Soteriology–the doctrine of salvation–is my favorite topic in Christian theology. In many ways, it’s the center around which all other doctrines revolve, given that it gets at the heart of the gospel message of what Jesus has done for us; and I love the fact that the church endorses a wide variety of images and…… Continue reading Standing the Fire
In my Ethics course this coming Wednesday, we are talking about ethical issues involving sexuality, among other things, and one of the pieces I am bringing to class for discussion is a New York Times article from Nov. 19th, 2011, titled “Secret Dread at Penn State,” by Daniel Mendelsohn. The opening sentence of the article…… Continue reading What if it had been a Girl?
Last week, I went to the Smithsonian American Art Museum, housed in the same building as the National Portrait Gallery—such great exhibits! As I was walking through the Folk Art exhibit on the first floor, I was struck by how many works were based on Scripture—I am including a few of my favorites in this…… Continue reading A Christian Nation?
I am not a patient person. Everyone who knows me even a little knows this is true: I do not wait well in lines, in traffic, or behind slow walkers. Nor am I able to accomplish time-consuming tasks that require deliberation, careful attention and meticulous care: I had to have a friend put on my…… Continue reading The Joy of Waiting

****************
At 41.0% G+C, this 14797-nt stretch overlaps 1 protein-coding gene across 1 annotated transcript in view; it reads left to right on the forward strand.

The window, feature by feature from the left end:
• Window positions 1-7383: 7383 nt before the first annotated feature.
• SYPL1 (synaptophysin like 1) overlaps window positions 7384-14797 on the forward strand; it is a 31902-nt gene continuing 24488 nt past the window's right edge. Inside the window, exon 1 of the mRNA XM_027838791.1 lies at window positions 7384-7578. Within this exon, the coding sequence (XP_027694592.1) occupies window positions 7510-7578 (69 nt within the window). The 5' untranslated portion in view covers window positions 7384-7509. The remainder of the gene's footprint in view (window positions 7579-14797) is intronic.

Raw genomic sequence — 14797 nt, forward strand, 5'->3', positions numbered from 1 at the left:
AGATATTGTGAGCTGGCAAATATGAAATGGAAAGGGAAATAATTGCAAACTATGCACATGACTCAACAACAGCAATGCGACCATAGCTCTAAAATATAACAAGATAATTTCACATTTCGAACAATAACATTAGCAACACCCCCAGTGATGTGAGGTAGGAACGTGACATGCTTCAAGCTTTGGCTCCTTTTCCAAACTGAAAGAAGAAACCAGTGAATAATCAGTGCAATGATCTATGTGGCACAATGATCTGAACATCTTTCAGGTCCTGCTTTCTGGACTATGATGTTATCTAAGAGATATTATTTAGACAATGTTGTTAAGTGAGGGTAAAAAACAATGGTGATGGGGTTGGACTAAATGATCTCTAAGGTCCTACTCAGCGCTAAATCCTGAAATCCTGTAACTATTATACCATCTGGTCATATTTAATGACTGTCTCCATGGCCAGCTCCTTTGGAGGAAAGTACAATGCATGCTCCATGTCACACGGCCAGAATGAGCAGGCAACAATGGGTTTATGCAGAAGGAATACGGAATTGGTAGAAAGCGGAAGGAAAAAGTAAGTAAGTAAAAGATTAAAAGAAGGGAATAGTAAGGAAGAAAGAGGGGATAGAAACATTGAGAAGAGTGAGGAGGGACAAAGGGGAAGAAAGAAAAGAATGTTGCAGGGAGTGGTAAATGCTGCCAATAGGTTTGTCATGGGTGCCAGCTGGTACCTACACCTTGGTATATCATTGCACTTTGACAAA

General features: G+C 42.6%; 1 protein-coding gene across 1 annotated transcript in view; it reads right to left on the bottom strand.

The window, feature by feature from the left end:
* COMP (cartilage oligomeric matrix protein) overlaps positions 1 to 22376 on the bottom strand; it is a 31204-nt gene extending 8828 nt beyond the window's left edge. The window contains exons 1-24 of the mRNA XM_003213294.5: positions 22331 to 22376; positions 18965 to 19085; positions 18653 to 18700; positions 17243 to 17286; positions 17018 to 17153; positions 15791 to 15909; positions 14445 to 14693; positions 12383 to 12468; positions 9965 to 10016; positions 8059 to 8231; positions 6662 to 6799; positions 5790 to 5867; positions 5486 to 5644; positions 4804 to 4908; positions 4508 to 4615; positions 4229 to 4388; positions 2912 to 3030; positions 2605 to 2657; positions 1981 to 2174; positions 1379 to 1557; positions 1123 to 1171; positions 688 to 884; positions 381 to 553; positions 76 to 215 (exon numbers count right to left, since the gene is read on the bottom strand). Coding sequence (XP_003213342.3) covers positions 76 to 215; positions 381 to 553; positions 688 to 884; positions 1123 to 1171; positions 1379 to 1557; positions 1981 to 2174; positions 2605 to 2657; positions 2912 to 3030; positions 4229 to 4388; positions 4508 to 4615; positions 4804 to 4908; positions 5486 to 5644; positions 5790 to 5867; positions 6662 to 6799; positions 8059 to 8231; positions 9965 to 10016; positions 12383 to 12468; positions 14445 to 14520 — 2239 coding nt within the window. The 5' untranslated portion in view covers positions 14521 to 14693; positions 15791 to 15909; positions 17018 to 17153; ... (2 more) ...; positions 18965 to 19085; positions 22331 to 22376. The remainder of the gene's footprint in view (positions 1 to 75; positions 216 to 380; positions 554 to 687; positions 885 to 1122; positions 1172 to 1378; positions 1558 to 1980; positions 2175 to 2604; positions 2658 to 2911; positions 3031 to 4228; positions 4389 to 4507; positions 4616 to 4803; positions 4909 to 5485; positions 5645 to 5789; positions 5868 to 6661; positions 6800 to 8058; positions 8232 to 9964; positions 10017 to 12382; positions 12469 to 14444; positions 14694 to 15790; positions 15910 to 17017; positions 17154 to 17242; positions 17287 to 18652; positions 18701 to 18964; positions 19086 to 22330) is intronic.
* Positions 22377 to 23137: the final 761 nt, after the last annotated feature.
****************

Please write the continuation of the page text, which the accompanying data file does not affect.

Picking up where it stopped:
I am confident that I am not the only Christian who has “spells of dryness”—in my life with God, in my life with others, and in my vocation. These are times when I feel barren: lonely, isolated, and incompetent—failing and falling. It is hard to talk about these periods—it is hard to know what to…… Continue reading Feelings of Drought
On the morning of Nov. 1st, I was listening to NPR like I always do when it was reported that the earth’s population had hit 7 billion people. And, as it turns out, like almost everything else, there’s an app for that: National Geographic magazine created an app that offers a selection of articles and…… Continue reading Seven Billion and Counting!
Normally, I would not put Søren Kierkegaard [melancholic 19th century Danish philosopher/theologian] and James Cone [feisty 20th century black theologian] together on the same side of a theological line in the sand, but this week, they collided in a very interesting and helpful way. Kierkegaard came first: I have been reading Practice in Christianity with…… Continue reading The Scandal of Christianity